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I don't play sound chess


  • 13 months ago · Quote · #1

    dpnorman

    In most of my chess games, I don't know what move to make or where to go with my pieces and I frequently end up just making moves to make moves. I've read about what's known as a cheapo, a cheap tactical trick that doesn't work except by the incompetence of the opponent. I go for a lot of these because I don't know what else to do. I don't know what my problem is, but I don't feel I understand positions. Moreover, I often just go for tactical lines just because I don't know what else to do and end up losing because of it. I want to know how to eradicate these issues. Recommending a book might help, but only if the book has helped you specifically in this exact issue. I would prefer specific advice from those who have experienced similar problems. I thank you all for your help.

  • 13 months ago · Quote · #2

    trysts

    That was well writtenSmile

  • 13 months ago · Quote · #3

    Oecleus

    There's nothing wrong with playing on tactics. When people talk about "playing for cheapos" they mean that you're trying to do a tactic that normally never works, and that in your attempt at this tactic you actually weaken your position.

    Usually what I try to do is develop my pieces then find nice squares for them. I think if you went over a lot of Capablanca's games you'll have a better idea of how to form a plan.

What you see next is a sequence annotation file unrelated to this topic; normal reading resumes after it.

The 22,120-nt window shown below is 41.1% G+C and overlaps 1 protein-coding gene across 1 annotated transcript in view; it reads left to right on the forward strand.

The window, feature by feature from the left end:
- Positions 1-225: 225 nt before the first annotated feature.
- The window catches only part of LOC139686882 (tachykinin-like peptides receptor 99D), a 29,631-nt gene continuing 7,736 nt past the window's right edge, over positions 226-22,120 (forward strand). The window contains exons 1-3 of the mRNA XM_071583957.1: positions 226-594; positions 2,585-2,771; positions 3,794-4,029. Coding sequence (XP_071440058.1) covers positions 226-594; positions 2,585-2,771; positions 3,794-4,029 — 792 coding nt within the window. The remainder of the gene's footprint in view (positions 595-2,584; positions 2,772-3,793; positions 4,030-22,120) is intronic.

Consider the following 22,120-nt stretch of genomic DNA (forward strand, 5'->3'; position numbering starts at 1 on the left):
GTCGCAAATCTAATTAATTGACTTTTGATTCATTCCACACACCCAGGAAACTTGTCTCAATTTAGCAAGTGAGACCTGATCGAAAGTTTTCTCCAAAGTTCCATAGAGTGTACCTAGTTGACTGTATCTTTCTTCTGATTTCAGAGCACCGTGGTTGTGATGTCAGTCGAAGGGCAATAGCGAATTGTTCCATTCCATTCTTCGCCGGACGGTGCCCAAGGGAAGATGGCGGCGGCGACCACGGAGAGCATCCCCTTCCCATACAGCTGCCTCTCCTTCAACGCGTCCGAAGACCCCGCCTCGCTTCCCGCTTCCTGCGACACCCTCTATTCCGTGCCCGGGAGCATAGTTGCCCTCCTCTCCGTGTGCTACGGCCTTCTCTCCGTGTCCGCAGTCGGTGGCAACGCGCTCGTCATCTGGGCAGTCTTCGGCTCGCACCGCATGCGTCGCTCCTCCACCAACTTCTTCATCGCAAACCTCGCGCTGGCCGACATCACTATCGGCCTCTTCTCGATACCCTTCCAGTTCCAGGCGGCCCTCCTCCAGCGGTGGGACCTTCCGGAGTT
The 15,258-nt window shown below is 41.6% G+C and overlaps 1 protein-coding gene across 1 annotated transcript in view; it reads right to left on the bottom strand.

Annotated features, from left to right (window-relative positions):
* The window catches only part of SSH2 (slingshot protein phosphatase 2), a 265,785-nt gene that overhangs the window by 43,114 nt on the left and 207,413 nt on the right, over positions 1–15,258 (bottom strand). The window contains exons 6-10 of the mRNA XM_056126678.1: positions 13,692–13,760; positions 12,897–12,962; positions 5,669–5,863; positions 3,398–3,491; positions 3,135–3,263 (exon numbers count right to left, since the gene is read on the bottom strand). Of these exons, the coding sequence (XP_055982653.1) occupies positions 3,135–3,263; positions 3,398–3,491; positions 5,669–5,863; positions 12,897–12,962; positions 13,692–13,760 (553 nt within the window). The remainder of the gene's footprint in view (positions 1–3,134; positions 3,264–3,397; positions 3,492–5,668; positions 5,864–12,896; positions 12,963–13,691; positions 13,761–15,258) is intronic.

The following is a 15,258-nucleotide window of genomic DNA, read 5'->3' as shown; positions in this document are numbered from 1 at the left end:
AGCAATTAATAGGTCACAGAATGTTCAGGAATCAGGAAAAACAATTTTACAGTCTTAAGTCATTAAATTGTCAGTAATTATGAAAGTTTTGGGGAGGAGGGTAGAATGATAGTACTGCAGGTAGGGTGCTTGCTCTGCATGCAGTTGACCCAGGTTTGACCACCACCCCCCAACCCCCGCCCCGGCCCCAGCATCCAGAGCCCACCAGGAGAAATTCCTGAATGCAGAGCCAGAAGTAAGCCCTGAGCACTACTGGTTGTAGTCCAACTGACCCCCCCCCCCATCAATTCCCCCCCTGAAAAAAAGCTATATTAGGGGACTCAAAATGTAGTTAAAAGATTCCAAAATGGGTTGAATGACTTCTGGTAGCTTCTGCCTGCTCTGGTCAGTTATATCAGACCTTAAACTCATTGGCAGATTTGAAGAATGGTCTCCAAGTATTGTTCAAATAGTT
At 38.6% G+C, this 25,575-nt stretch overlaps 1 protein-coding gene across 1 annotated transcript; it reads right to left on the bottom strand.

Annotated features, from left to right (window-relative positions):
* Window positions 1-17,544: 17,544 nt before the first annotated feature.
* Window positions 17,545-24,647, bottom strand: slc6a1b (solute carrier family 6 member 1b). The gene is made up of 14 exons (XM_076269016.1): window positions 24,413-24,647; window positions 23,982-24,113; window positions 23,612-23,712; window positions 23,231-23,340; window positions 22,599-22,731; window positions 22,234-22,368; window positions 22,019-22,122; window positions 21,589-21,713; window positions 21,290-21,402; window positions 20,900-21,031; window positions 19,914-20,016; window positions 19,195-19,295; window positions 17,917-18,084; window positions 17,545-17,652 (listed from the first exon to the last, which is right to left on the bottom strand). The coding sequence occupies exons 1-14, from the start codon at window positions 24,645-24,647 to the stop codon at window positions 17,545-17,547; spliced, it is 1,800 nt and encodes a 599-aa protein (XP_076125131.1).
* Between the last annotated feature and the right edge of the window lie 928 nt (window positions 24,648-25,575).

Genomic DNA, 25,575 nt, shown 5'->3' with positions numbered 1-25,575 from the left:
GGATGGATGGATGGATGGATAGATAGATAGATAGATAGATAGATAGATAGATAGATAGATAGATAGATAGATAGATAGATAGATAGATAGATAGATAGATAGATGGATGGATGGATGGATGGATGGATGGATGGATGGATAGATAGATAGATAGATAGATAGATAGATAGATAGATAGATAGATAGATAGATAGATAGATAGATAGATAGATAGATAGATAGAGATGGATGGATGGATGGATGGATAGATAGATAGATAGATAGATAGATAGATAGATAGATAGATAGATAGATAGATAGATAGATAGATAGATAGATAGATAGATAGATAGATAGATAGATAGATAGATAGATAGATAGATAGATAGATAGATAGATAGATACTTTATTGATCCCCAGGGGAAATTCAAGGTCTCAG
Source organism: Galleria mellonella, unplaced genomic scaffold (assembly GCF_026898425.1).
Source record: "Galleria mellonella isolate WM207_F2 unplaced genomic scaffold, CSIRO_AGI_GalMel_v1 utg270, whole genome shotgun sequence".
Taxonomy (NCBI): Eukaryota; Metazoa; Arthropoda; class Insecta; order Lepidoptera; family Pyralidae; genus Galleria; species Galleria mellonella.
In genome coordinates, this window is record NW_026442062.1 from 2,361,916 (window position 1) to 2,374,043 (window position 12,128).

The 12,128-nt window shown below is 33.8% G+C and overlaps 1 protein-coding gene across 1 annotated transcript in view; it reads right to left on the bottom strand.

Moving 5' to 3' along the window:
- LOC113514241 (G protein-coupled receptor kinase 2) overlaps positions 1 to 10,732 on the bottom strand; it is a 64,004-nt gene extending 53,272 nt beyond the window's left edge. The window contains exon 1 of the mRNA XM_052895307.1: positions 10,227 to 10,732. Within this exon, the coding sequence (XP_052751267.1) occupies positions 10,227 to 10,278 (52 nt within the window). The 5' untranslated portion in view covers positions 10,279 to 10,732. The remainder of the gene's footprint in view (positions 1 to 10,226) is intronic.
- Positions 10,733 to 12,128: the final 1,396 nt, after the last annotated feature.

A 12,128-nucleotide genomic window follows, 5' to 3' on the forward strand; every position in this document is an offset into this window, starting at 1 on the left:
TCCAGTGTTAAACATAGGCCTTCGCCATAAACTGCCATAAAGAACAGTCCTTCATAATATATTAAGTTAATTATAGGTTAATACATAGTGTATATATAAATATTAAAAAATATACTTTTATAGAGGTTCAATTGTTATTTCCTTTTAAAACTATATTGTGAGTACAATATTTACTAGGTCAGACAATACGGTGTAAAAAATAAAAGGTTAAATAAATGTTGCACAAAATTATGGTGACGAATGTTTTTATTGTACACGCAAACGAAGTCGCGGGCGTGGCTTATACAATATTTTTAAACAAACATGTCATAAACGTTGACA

• 13 months ago · Quote · #4

    Oecleus

    I'd also like to add that I don't believe you situation is unique. All beginners have problems forming plans, and I think a lot default to playing for simple tactics or even worse, sitting and waiting for your opponent to do something.

  • 13 months ago · Quote · #5

    HourraPapa

    There is only one recipe : playing, and playing again. Each time you win, congratulations, but you don't rceive any lesson or information about your game. Each time you lose, try to understand why, and you'll understand how to become better and better.

    If you know a stronger player, show him some of your games : he'll explain you why some moves were good, or bad.

  • 13 months ago · Quote · #6

    dpnorman

    If there were an option in chess to skip a move, I'd probably do it all the time. I genuinely don't understand how I can use my moves to improve my position. As it stands now, I see each move almost as a burden and I end up moving a piece just because I had to move something, or just pushing a pawn because I can't think of anything else to do. I lose games like this all the time. Is there anything that can be done to help my game?

  • 13 months ago · Quote · #7

    Stormstout

    Try giving us a position where you think skipping a move is better than making one and we'll see what we can do o.o

  • 13 months ago · Quote · #8

    dpnorman

    It's not that this happens sometimes. This happens every time I have a position in which there are no immediate tactics.

  • 13 months ago · Quote · #9

    HourraPapa

    For example ? Show us a case, or two.

  • 13 months ago · Quote · #10

    Mandy711

    Start learning real tactics instead of cheapos. Learn Chess Tactics by John Nunn would be a good book.

  • 13 months ago · Quote · #11

    Ziggy_Zugzwang

    I think you have identified the essential feature of chess :"What do I do in a particular position ?" It is what everyone can recognise. Queen and rook against lone king is easy, but what about rook and three against rook and four pawns ? There are many intermediate situations in between and an advanced player will share the same discomfort as a beginner when feeling planless.....